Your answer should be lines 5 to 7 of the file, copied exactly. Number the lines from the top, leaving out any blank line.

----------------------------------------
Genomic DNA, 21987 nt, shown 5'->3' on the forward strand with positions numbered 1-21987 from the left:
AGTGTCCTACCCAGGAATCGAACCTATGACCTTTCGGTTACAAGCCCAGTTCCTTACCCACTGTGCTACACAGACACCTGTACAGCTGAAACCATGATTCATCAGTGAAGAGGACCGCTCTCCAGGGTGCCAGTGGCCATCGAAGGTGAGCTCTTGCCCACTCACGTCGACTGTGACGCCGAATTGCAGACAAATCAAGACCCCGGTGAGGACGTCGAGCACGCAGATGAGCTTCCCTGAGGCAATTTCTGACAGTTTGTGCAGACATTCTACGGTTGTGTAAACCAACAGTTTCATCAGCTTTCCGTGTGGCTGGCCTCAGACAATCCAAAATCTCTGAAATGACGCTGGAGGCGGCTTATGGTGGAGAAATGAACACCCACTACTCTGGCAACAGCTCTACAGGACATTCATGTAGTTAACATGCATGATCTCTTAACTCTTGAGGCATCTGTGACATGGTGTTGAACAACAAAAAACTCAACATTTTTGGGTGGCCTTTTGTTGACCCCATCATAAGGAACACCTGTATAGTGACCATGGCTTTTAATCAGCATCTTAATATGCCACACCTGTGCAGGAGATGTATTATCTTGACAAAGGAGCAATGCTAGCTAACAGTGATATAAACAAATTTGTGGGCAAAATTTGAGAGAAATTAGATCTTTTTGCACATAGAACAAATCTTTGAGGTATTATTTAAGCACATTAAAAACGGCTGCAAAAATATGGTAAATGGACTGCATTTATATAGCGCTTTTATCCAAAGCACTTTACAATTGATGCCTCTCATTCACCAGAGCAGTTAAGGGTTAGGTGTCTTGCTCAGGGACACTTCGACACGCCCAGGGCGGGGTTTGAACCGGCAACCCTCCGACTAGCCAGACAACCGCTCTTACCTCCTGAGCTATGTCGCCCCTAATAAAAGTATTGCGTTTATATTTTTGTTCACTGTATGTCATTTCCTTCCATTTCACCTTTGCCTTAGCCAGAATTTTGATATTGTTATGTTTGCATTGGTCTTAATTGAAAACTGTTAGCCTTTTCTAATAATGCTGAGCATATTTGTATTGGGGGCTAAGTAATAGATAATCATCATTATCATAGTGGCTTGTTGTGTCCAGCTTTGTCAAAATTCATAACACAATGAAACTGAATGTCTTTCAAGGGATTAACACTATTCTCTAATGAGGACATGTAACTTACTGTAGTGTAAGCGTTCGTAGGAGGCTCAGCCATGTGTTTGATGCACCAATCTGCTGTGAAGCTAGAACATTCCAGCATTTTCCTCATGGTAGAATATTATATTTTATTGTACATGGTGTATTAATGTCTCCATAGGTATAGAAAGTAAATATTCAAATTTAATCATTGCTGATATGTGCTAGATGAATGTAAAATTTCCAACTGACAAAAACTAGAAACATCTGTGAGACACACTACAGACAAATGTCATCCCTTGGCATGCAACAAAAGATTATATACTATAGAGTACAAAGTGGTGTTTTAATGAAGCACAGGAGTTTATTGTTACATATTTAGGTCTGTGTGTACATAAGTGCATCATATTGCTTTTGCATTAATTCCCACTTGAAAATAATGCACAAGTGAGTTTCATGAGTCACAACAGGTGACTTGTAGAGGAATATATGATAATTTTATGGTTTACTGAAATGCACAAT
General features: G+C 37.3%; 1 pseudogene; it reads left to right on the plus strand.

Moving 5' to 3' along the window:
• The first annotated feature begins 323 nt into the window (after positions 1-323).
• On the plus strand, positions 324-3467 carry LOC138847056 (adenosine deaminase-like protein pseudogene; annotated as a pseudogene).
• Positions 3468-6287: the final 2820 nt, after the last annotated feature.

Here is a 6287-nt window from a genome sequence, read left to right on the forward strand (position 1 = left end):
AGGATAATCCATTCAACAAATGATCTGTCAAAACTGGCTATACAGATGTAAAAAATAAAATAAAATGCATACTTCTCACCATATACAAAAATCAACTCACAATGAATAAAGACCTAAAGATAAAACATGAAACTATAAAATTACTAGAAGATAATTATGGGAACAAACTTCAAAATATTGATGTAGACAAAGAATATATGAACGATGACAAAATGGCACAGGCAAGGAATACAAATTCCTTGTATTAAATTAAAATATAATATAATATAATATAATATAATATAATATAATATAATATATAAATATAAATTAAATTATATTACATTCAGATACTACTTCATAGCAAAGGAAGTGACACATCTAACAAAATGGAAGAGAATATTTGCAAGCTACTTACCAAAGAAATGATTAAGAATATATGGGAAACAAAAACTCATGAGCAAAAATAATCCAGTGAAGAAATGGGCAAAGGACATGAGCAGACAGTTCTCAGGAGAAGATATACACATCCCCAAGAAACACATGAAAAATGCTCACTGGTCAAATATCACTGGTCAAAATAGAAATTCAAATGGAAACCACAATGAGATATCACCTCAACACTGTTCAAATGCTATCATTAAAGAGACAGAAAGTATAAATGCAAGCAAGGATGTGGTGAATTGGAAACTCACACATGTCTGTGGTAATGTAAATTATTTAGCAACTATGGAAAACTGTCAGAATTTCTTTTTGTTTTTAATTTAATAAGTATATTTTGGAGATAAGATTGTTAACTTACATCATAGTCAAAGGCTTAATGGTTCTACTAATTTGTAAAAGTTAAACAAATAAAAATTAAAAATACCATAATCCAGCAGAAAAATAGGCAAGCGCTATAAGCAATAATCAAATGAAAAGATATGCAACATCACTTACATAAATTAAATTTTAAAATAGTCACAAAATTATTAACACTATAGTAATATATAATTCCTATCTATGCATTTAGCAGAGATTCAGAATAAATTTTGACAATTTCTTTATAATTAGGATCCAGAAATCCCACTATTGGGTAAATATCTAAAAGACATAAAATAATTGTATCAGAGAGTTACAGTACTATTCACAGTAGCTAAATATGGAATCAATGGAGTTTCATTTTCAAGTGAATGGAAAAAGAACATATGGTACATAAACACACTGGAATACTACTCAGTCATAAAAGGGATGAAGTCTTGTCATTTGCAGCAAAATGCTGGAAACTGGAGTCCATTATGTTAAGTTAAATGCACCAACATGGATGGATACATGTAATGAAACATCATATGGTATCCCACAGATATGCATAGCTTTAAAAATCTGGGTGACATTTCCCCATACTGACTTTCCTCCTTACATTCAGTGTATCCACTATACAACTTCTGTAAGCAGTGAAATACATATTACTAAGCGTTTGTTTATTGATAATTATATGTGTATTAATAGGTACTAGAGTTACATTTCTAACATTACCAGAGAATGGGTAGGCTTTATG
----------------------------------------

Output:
• The first annotated feature begins 323 nt into the window (after positions 1-323).
• On the plus strand, positions 324-3467 carry LOC138847056 (adenosine deaminase-like protein pseudogene; annotated as a pseudogene).
• Positions 3468-6287: the final 2820 nt, after the last annotated feature.